Drooping Juniper (Juniperus flaccida)
In USDA zones eight B through eleven, Drooping juniper tree varieties grow to between 35 and 40 feet tall. Native to Texas, Mexico, and Guatemala, these trees get their name from how their branches and foliage seem to droop down low. Drooping juniper trees have dirty red or grey bark that falls off in long strips.
Popular varieties include Poblana and Flaccida.
Eastern Red Cedar (Juniperus virginiana)
Red cedar Junipers are among the most fragrant juniper varieties. These upright trees typically have deep aqua-green foliage and gray to brownish-red bark that shreds into strips. Most Eastern Red Cedar cultivars have fluted trunks. These trees can grow as high as 65 feet tall, but are commonly found between 30 and 40 feet tall. Unlike most junipers, Eastern Reds have a good moisture tolerance, and can handle its roots being wet, as long as they are not sitting in boggy soil. Keep varieties of Eastern Red Cedar away from apple and crabapple trees, as it is a common carrier of cedar-apple rust fungus. Native to the Northeastern region of the United States and hardy to zones two through nine.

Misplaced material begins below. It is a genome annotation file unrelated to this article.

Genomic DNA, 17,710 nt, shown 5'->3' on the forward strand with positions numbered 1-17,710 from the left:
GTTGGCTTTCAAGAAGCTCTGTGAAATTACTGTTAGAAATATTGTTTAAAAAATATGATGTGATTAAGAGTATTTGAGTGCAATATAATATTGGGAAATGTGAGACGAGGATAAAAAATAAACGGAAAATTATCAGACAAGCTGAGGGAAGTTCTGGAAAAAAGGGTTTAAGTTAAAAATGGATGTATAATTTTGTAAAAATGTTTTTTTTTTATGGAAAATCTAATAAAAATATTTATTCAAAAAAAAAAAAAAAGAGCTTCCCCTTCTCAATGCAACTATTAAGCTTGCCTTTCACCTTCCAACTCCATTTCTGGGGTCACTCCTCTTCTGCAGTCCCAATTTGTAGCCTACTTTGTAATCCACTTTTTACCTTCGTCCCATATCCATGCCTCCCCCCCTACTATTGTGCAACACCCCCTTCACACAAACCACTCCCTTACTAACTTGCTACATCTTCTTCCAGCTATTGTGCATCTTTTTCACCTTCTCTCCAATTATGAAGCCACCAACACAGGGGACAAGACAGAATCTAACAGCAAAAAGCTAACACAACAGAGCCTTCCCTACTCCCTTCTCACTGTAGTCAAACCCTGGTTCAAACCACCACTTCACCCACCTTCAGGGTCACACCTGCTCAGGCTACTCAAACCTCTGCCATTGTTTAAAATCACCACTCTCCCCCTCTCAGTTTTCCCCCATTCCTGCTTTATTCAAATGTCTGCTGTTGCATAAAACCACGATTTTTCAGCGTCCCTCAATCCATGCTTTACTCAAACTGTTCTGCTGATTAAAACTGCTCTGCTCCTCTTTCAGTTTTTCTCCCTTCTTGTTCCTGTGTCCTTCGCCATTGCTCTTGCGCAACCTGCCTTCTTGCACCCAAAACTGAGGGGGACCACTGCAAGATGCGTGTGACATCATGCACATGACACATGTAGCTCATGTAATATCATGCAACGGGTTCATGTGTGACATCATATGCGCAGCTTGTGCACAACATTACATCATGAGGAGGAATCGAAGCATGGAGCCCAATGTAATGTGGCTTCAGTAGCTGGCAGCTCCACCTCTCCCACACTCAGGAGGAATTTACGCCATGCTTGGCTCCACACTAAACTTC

Popular varieties include Grey Owl and Blue Arrow.
Greek Juniper (Juniperus exelsa)
Greek Junipers are large shrubs or trees from the Eastern Mediterranean region and commonly grow near stinking juniper (J. foetidissima) cultivars. These junipers look similar to the stinking juniper, but have lighter green foliage. These hardy trees are found in zones five through nine, and are even known to grow on the sides of cliffs. These trees can be pretty large, growing to heights between 20 and 65 feet, with massive trunks that can grow up to six feet in diameter.
One-Seed Juniper (Juniperus monosperma)
Also called single-seed junipers or cherrystone junipers, this species consists of large shrubs or small trees (usually six to 20 feet tall) with multiple stems and a dense circular crown. This species was named for its single-seed bearing cones (or berries). Native to Mexico and the Southwestern US and hardy to zones three through seven, these varieties have almost vanished from the countryside of Mexico, but have become a popular site in the Southwestern US states. One-Seed Juniper wood is commonly used to make fence posts.